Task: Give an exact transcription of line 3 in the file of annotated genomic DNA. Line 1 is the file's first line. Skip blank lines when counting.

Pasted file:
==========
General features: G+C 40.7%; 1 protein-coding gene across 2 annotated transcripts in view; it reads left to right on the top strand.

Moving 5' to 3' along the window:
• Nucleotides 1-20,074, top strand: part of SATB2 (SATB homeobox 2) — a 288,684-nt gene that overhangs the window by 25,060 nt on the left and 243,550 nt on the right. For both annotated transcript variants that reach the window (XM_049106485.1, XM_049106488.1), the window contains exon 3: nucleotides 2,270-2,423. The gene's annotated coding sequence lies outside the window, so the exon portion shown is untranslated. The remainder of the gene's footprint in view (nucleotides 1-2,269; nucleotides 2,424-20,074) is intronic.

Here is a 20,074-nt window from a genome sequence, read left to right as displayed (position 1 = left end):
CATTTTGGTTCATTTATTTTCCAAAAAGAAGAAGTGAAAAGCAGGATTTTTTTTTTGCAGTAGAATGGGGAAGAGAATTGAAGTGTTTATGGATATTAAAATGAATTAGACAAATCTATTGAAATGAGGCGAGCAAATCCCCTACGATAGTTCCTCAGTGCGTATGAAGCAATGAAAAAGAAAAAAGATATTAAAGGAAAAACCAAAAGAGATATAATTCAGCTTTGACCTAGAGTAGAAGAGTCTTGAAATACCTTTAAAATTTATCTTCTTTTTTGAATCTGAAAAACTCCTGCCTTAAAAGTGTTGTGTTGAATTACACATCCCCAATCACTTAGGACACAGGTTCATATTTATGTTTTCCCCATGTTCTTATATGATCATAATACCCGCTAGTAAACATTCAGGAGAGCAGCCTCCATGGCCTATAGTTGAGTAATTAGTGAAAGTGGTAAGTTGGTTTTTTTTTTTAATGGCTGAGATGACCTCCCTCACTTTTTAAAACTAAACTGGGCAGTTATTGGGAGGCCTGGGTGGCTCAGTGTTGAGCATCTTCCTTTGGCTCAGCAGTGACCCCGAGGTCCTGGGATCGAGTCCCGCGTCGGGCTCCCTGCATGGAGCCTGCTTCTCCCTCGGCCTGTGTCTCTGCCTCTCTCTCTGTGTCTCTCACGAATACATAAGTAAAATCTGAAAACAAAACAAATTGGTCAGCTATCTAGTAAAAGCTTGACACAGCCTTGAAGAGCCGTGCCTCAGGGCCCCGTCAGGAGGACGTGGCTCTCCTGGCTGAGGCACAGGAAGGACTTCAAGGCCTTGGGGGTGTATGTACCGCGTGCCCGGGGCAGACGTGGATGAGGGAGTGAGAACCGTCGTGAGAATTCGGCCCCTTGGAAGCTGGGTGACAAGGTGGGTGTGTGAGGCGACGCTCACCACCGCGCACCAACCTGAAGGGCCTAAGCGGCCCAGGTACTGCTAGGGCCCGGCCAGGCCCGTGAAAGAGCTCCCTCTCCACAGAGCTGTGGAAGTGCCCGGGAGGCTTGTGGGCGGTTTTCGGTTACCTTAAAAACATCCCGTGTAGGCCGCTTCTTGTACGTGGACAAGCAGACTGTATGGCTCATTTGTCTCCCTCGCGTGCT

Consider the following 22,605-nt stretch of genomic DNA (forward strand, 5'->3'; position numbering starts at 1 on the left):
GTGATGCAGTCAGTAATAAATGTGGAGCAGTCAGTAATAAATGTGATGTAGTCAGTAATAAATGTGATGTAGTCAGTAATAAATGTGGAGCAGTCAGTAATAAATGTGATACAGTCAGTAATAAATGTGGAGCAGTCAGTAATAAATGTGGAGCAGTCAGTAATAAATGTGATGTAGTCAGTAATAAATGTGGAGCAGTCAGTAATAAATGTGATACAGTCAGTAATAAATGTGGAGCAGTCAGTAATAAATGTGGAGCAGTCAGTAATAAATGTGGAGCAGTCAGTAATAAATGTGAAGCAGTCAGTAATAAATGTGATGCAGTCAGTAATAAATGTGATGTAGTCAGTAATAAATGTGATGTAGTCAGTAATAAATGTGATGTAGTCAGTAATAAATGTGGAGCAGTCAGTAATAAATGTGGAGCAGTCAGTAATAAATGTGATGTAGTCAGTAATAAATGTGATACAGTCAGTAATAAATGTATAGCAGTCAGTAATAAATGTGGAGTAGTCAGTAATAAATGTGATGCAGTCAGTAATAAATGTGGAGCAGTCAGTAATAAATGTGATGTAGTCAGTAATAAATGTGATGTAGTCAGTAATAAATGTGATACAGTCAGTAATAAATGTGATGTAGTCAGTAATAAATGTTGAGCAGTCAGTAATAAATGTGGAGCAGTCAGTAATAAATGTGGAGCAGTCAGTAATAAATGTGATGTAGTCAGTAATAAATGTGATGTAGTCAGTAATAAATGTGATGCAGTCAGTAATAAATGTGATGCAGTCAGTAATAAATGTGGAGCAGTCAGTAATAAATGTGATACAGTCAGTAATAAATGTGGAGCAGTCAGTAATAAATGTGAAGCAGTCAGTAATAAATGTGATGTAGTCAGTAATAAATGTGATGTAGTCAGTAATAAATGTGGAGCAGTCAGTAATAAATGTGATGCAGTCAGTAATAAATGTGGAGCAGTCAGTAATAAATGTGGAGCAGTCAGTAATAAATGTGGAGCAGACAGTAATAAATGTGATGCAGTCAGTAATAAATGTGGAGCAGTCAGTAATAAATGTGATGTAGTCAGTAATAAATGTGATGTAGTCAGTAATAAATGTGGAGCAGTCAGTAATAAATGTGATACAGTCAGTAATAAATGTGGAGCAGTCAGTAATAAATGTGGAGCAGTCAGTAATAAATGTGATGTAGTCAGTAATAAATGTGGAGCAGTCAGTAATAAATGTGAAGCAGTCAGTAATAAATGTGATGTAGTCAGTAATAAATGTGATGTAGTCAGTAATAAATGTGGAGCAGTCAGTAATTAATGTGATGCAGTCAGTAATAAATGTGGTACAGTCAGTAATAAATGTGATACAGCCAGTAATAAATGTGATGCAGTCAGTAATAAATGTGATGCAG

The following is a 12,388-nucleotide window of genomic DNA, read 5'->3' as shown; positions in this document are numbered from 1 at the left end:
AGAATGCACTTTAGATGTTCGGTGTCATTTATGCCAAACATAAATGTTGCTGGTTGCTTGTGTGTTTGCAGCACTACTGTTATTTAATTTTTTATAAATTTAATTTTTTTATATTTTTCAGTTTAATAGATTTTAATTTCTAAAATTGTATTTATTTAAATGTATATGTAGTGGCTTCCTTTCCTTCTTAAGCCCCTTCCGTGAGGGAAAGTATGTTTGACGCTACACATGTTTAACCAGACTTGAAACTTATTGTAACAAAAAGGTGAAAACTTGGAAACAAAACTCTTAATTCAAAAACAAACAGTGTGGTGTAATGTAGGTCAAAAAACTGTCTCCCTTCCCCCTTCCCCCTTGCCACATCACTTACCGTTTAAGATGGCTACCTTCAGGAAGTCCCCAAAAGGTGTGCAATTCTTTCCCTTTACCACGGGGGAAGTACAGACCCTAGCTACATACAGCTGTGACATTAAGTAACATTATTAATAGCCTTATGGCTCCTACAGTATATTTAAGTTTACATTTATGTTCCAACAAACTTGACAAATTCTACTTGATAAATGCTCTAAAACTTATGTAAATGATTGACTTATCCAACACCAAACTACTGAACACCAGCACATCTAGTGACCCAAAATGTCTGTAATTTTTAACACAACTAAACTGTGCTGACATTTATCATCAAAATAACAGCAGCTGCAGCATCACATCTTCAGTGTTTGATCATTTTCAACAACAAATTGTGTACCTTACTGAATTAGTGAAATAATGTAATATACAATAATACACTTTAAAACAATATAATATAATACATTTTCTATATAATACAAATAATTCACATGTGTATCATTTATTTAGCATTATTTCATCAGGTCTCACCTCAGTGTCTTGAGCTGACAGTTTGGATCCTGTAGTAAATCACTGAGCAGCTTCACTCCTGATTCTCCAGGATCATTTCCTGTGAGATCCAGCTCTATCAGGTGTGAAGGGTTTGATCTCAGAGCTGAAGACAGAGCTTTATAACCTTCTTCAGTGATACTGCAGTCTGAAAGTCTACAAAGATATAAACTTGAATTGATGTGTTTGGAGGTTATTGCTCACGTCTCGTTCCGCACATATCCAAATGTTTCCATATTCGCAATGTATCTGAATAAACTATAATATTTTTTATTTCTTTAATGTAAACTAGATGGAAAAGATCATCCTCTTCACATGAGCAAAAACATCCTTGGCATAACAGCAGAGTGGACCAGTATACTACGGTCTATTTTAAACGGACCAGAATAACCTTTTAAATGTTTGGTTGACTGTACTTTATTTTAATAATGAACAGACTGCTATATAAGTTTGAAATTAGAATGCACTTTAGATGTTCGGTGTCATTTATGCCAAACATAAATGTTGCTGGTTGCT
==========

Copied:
• Nucleotides 1-20,074, top strand: part of SATB2 (SATB homeobox 2) — a 288,684-nt gene that overhangs the window by 25,060 nt on the left and 243,550 nt on the right. For both annotated transcript variants that reach the window (XM_049106485.1, XM_049106488.1), the window contains exon 3: nucleotides 2,270-2,423. The gene's annotated coding sequence lies outside the window, so the exon portion shown is untranslated. The remainder of the gene's footprint in view (nucleotides 1-2,269; nucleotides 2,424-20,074) is intronic.